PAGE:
Solutions are an important part of everyday life. On a small scale, our bodies are full of solutions such as blood. On a massive scale, the chemistry of salts dissolved in the ocean -- effectively a vast liquid solution -- dictates the nature of oceanic life. Oceans and other large bodies of water are good examples of unsaturated solutions, in which more salt -- the solute -- can dissolve into the solution.
When a solute crystal is added to an unsaturated solution, individual solute ions or compounds -- depending on the solute -- become surrounded by solvent molecules. The solvent molecules have plenty of space to reorganize themselves in such a fashion in order to dissolve the particle. Even if only one more molecule could be dissolved, the solvent molecules can quickly rearrange to accommodate the last particle before the saturation point. Any further additions, however, would have no space to squeeze into, and the particles would simply float or sink to the bottom of the container.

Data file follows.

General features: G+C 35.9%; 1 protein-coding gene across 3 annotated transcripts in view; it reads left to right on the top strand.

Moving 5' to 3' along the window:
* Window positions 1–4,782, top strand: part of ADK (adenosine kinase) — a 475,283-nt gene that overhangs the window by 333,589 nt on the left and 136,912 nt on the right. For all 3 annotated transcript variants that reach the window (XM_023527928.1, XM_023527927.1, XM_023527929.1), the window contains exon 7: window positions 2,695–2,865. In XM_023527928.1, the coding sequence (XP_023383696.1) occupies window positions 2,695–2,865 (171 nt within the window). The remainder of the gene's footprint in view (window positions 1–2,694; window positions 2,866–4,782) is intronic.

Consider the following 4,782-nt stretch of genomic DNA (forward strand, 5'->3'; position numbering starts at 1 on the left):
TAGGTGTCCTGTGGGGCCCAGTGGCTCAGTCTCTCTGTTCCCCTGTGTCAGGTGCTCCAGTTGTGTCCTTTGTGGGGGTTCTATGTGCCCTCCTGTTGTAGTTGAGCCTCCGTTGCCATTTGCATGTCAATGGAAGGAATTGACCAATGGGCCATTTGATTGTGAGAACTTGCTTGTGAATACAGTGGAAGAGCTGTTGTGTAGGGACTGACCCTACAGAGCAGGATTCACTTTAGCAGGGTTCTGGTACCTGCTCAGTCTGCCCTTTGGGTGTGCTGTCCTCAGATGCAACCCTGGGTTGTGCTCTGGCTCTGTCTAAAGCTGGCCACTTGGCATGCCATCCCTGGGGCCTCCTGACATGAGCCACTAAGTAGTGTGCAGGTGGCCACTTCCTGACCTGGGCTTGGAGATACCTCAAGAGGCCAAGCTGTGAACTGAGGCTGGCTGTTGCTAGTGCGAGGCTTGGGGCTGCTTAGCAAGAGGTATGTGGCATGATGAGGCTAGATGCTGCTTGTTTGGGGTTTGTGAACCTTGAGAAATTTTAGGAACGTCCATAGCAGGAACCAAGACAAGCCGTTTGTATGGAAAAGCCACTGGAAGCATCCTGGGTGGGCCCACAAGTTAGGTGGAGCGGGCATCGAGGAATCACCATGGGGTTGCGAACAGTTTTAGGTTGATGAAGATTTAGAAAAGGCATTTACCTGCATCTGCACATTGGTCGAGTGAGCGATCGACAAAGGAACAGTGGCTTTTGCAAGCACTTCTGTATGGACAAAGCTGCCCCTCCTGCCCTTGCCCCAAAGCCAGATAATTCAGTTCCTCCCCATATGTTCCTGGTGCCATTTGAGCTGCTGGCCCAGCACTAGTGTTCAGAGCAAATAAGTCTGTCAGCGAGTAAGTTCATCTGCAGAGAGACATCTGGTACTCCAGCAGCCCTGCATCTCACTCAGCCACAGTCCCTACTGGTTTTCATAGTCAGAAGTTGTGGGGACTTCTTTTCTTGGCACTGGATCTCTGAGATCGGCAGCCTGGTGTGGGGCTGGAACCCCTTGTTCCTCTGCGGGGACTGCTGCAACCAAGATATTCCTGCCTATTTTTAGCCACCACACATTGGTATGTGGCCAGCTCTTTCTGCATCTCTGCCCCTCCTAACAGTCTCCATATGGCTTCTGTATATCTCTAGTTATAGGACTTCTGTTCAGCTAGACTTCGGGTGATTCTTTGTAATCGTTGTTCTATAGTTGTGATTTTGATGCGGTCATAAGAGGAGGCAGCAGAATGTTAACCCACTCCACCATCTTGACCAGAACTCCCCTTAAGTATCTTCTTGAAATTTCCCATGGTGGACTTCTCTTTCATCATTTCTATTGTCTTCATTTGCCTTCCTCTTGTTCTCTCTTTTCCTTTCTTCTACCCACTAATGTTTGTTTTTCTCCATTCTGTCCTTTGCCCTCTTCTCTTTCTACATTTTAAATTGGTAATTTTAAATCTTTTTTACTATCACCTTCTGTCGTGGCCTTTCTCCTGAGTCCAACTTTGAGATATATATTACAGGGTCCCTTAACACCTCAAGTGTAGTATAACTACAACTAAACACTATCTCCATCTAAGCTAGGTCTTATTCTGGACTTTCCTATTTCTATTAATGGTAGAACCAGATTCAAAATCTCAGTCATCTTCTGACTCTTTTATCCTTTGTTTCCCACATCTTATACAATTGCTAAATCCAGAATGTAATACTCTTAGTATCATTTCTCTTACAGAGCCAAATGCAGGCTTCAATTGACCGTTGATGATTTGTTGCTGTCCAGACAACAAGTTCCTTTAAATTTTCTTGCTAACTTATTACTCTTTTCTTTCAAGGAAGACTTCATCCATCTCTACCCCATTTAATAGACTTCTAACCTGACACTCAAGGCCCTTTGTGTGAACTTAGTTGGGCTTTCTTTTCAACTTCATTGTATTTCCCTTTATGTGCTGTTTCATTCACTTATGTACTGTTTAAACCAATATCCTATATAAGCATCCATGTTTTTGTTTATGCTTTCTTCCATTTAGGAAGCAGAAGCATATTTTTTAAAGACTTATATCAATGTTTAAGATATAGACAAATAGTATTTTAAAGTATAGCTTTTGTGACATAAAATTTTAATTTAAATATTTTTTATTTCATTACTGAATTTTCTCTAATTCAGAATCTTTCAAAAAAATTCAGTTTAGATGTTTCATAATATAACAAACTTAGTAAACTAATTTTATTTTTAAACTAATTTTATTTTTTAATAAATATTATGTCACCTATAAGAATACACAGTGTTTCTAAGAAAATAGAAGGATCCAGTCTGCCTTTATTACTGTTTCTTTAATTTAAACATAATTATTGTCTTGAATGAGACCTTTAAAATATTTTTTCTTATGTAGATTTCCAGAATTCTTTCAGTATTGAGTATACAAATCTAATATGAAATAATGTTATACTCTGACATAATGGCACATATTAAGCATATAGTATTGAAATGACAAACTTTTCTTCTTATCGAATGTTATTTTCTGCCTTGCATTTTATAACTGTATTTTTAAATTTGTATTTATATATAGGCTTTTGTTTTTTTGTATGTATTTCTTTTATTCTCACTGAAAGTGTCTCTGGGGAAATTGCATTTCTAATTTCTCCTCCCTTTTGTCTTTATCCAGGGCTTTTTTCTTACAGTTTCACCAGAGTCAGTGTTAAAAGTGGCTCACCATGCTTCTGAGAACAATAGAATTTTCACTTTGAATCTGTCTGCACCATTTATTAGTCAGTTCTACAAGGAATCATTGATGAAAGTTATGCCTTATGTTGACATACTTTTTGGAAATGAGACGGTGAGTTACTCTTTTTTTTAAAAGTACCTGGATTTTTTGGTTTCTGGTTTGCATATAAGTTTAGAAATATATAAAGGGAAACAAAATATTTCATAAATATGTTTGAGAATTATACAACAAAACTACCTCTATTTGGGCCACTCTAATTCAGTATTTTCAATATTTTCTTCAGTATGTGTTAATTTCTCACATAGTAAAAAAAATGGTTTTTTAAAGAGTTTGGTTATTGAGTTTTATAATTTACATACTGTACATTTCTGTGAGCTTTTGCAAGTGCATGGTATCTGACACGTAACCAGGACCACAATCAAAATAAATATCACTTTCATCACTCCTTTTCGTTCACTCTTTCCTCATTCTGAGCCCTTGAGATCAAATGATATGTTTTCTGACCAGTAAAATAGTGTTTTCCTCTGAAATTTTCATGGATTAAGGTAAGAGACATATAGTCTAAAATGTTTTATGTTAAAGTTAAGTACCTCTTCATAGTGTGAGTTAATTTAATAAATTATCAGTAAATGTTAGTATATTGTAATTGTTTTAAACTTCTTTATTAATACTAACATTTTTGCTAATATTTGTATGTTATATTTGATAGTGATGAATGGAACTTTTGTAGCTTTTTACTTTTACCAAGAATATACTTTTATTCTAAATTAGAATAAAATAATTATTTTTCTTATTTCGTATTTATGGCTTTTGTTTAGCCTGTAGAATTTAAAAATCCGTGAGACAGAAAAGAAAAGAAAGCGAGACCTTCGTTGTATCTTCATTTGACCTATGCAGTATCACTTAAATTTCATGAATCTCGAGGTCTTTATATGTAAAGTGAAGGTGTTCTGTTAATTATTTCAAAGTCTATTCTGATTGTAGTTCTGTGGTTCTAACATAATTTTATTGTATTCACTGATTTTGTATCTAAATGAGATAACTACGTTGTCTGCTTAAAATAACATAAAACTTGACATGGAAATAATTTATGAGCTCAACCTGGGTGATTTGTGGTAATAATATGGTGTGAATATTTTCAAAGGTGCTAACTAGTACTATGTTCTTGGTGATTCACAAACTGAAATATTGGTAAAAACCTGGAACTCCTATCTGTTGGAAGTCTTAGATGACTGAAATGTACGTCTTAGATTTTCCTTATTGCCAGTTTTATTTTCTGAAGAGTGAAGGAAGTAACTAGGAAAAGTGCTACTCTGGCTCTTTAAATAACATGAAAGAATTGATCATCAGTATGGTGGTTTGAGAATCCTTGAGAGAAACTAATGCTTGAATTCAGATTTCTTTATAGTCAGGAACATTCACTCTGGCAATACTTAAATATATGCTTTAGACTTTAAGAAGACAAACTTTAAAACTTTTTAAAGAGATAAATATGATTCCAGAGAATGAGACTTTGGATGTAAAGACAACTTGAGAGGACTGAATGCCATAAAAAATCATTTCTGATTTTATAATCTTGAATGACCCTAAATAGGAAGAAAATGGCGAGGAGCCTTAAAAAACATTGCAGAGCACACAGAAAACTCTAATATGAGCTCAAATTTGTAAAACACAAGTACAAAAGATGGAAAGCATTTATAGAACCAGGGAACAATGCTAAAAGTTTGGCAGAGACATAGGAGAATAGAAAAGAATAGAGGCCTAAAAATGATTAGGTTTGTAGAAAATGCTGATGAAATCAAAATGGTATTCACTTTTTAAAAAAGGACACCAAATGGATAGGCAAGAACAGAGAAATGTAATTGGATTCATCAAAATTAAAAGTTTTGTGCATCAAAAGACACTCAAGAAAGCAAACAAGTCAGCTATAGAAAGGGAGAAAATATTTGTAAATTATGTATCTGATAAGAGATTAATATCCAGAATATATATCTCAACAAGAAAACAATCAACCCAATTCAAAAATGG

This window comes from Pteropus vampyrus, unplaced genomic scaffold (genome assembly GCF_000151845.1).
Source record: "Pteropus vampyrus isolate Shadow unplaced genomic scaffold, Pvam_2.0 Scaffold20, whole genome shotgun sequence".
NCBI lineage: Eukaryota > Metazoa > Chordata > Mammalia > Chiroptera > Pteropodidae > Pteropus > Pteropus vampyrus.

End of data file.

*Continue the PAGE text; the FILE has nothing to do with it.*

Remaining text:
In most cases, it is possible to dissolve more solute by heating up the solution. Even after subsequently cooling the solution, the crystals will stay dissolved. This is called supersaturation – the solute will only crystallize if an additional crystal is added or the solution is disturbed. That type of crystallization is how rock candy is made.
- SparkNotes: Solutions
- "PCAT: Pharmacy College Admission Test Review"; Kaplan Publishing; 2012
About the Author
Robert Mullis is is a graduate of Liberty University with a bachelor's degree in biochemistry and a second degree in accounting. As a writer, he specialized in math, biology, chemistry, literature, and business.
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